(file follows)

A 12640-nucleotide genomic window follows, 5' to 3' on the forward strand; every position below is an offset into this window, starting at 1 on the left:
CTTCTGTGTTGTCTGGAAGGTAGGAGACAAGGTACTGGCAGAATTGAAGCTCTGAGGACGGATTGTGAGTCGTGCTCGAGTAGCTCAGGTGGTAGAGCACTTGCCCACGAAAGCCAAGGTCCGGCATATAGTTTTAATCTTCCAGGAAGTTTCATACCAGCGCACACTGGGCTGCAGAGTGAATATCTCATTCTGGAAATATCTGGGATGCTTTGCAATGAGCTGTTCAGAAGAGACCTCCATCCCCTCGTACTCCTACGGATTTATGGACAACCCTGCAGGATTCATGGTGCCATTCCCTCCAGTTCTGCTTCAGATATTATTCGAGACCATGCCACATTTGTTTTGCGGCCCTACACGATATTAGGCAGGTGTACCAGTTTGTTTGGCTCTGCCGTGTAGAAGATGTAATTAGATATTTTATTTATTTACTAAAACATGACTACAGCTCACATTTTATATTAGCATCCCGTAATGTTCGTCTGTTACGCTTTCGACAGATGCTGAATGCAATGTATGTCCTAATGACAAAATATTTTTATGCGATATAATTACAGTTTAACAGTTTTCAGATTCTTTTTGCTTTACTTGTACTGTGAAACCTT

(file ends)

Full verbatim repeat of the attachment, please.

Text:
A 12640-nucleotide genomic window follows, 5' to 3' on the forward strand; every position below is an offset into this window, starting at 1 on the left:
CTTCTGTGTTGTCTGGAAGGTAGGAGACAAGGTACTGGCAGAATTGAAGCTCTGAGGACGGATTGTGAGTCGTGCTCGAGTAGCTCAGGTGGTAGAGCACTTGCCCACGAAAGCCAAGGTCCGGCATATAGTTTTAATCTTCCAGGAAGTTTCATACCAGCGCACACTGGGCTGCAGAGTGAATATCTCATTCTGGAAATATCTGGGATGCTTTGCAATGAGCTGTTCAGAAGAGACCTCCATCCCCTCGTACTCCTACGGATTTATGGACAACCCTGCAGGATTCATGGTGCCATTCCCTCCAGTTCTGCTTCAGATATTATTCGAGACCATGCCACATTTGTTTTGCGGCCCTACACGATATTAGGCAGGTGTACCAGTTTGTTTGGCTCTGCCGTGTAGAAGATGTAATTAGATATTTTATTTATTTACTAAAACATGACTACAGCTCACATTTTATATTAGCATCCCGTAATGTTCGTCTGTTACGCTTTCGACAGATGCTGAATGCAATGTATGTCCTAATGACAAAATATTTTTATGCGATATAATTACAGTTTAACAGTTTTCAGATTCTTTTTGCTTTACTTGTACTGTGAAACCTT